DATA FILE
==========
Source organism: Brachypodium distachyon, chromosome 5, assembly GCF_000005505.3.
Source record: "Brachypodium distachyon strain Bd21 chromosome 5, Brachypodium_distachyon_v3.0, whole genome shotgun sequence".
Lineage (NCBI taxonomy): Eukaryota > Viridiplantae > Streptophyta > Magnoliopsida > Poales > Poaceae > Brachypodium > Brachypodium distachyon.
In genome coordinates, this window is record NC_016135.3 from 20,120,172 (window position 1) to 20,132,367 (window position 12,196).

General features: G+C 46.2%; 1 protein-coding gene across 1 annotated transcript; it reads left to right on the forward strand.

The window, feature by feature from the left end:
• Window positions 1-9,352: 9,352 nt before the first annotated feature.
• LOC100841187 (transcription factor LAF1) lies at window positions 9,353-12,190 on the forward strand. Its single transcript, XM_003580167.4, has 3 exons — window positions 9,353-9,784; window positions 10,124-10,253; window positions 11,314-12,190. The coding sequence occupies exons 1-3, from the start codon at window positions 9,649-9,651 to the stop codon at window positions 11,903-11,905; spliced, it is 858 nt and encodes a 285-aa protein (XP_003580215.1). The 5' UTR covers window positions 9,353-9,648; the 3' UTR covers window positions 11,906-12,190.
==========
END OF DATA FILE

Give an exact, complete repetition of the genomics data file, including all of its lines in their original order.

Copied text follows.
Source organism: Brachypodium distachyon, chromosome 5, assembly GCF_000005505.3.
Source record: "Brachypodium distachyon strain Bd21 chromosome 5, Brachypodium_distachyon_v3.0, whole genome shotgun sequence".
Lineage (NCBI taxonomy): Eukaryota > Viridiplantae > Streptophyta > Magnoliopsida > Poales > Poaceae > Brachypodium > Brachypodium distachyon.
In genome coordinates, this window is record NC_016135.3 from 20,120,172 (window position 1) to 20,132,367 (window position 12,196).

General features: G+C 46.2%; 1 protein-coding gene across 1 annotated transcript; it reads left to right on the forward strand.

The window, feature by feature from the left end:
• Window positions 1-9,352: 9,352 nt before the first annotated feature.
• LOC100841187 (transcription factor LAF1) lies at window positions 9,353-12,190 on the forward strand. Its single transcript, XM_003580167.4, has 3 exons — window positions 9,353-9,784; window positions 10,124-10,253; window positions 11,314-12,190. The coding sequence occupies exons 1-3, from the start codon at window positions 9,649-9,651 to the stop codon at window positions 11,903-11,905; spliced, it is 858 nt and encodes a 285-aa protein (XP_003580215.1). The 5' UTR covers window positions 9,353-9,648; the 3' UTR covers window positions 11,906-12,190.